Samuels' work has a fun quality and incorporates bright colours and integral lighting - although pieces in the current show are a bit more subdued than previous ones. His works have evolved over time from work incorporating miniatures to stacks of reconstituted furniture with the look of highly individual but slightly unstable robots.
All the pieces in this exhibition are constructed from recycled furniture (Formica and G Plan) and objects from the 1980s (habitat lamps, eight tracks and speakers) and have a distinct architectural dimension. For me, apart from nostalgia, they evoke influences ranging from the Memphis group objects of the 1980s to Mondrian and Robyn Denny's work in the 1960s.
|Ettore Sottsass for Memphis - Carlton room divider|
Although the works appear improvised, they are carefully crafted. Samuels uses skills similar to those employed by another of my favourites, Joe Tilson, and also owes something to the Constructivists.
|Joe Tilson - Ziggurat|
The G Plan furniture itself evokes memories from a previous time. For me, G Plan will be forever associated with the Harrison Gibson tower store in Ilford (which also housed the Room at the Top club) and fights outside with local skinheads. I think it will spark memories for most people - even if it's only memories of gran's furniture. I'm slightly embarrassed to say that I still have a couple of Wharfdale XP2 speakers, as featured in the main work here, doing service in my living room.
The largest piece is a reconstructed behemoth sideboard which fills the main gallery. Strangely, Spacex have covered the windows, which does show off the lighting effects better but also gives the work a slightly menacing feel.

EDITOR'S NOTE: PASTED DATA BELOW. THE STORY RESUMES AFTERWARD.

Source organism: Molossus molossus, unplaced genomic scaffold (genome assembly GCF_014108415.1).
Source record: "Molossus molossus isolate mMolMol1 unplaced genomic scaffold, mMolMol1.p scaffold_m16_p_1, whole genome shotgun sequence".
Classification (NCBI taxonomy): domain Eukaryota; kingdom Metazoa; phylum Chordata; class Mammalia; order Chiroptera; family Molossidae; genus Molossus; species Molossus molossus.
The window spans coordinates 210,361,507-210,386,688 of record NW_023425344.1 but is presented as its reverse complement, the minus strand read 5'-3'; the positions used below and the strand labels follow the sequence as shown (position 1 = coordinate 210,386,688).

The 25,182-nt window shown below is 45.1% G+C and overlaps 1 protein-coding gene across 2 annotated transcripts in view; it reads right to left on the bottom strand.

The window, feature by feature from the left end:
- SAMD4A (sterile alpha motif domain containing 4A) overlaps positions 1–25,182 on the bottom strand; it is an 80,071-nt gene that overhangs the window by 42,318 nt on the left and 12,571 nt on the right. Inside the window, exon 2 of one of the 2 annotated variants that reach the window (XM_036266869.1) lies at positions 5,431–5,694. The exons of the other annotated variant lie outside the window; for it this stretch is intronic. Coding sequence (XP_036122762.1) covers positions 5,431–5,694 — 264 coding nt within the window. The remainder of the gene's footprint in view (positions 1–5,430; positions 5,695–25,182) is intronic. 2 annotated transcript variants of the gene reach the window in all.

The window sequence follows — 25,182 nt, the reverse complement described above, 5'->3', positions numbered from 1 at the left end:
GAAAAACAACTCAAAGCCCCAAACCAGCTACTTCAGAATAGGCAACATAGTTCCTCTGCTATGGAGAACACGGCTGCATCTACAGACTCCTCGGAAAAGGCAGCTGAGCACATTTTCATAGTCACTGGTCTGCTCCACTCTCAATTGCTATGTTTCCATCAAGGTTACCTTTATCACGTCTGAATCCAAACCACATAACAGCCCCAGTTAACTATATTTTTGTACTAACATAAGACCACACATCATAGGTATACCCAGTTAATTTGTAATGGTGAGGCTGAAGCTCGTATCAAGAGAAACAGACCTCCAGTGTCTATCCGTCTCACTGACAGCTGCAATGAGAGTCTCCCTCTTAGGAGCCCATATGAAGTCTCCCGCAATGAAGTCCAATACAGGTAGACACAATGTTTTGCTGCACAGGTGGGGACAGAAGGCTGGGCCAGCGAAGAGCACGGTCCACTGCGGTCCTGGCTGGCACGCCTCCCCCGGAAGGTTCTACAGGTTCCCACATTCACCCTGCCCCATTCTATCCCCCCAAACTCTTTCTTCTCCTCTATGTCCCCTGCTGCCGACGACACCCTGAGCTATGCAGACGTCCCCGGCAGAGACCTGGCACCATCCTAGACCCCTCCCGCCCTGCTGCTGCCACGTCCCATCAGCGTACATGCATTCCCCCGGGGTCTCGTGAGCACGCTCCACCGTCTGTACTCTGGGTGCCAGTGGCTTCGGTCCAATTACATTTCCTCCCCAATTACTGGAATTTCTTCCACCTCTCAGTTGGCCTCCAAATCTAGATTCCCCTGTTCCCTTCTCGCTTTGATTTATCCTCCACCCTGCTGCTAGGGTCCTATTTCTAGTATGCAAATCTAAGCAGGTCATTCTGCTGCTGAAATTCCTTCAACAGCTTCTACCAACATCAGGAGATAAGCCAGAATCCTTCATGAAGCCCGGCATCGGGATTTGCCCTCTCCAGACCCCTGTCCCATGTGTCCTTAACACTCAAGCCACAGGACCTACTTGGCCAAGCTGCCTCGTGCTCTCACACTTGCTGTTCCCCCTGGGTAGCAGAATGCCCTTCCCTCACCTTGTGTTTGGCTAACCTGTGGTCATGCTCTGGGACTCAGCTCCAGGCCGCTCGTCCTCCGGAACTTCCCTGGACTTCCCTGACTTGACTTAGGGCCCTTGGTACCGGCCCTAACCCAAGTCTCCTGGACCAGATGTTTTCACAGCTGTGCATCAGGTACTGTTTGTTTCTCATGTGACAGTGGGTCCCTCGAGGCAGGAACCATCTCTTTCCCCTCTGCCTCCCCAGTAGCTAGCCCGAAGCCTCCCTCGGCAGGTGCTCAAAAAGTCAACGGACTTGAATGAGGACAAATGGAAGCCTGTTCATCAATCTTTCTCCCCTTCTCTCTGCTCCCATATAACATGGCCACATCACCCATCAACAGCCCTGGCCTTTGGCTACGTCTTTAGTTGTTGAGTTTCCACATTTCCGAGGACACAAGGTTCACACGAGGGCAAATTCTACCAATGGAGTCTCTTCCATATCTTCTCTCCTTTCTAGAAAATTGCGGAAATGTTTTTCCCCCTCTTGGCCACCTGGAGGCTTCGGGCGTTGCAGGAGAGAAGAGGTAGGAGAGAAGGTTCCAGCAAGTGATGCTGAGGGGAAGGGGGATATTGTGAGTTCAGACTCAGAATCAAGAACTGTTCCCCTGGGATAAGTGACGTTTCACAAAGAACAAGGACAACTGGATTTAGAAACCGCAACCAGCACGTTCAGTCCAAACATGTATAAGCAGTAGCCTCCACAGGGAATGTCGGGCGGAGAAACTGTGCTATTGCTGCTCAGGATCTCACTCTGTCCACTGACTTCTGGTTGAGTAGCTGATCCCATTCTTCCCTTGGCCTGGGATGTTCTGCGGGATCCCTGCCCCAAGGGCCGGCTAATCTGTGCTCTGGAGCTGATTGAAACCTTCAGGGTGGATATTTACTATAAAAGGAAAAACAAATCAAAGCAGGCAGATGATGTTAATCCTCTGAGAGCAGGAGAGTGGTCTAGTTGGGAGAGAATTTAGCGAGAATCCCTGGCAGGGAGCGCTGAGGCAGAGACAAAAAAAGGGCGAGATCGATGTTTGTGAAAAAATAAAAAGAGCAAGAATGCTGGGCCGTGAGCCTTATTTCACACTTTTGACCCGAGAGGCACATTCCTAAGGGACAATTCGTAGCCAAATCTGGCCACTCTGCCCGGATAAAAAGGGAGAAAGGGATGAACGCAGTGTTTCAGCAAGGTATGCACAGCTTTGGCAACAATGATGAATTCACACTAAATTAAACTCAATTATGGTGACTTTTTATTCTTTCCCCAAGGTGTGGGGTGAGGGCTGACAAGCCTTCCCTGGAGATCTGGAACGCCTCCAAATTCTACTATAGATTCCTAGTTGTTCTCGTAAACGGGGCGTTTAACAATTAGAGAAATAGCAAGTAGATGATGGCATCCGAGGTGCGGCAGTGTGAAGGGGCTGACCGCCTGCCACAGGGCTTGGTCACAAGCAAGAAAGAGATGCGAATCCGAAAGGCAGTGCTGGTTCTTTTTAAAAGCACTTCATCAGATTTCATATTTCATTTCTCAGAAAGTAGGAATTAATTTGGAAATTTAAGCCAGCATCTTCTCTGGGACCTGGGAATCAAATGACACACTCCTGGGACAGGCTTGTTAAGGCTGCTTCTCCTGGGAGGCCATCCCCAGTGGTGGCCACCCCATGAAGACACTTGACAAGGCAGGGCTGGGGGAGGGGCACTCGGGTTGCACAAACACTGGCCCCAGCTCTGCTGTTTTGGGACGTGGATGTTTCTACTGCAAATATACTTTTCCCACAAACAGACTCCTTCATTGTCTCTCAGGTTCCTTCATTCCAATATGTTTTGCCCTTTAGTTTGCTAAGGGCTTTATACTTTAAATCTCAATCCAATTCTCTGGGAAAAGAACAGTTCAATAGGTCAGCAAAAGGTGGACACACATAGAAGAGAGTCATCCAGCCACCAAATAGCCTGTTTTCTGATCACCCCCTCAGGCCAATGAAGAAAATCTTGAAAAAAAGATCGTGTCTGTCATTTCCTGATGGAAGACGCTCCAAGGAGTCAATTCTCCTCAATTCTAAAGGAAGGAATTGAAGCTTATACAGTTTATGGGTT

In the corridor there are two smaller works hanging on the wall. These are perfectly crafted pieces (and do make you wonder a bit about assertions that Samuels' work is spontaneous).
The three pieces in the second gallery space are of an intermediate size and, because this gallery has no natural light, throw shadows and coloured light across the walls. I particularly liked the piece entitled metronome, which represents the pendulum and its horizontal motion with frames arranged at right angles.
The works have a nostalgic quality but, with their orange & blue clamps, clever use of coloured panels - reminiscent of Hans Hofmann's push/pull stuff - and architectural style, they are also elegant abstract constructions.
The Spacex blurb says that Samuel's practice "can be characterised as a form of contemporary bricolage. He breaks down the furniture to a point where it can no longer be identified for its intended use, thus heightening the tension between the function of the objects and their immaterial value." Fair enough.
In all, this is an exhibition which can be enjoyed on a variety of levels and everyone can find something to take away. It's a satisfying exhibition that will make you smile.
Meanwhile, you can ponder on the terrific mindmap (above) produced by Rachel Sved during her work experience placement at Spacex - And at Jez Winship's Sparks in Electrical Jelly blog you can read a thoughtful analysis about more of the roots and influences of Michael Samuels' work. The exhibition runs from 28 July (3-5pm with introduction by the artist) and then Tuesday to Saturday until September 15th.
Finally, as a postscript, I would just recommend a couple of related items: This post from the Voices of East Anglia blog about brutalist architecture from the 1950s and 1960s (from which comes the above photo of Le Corbusier architecture in Paris). I would also recommend the book shown below about Memphis objects, furniture and patterns, which has some great colour illustrations and is available relatively cheaply secondhand in paperback. Some true design classics from the 1980s here. Examples of Memphis Group work can also be viewed online here.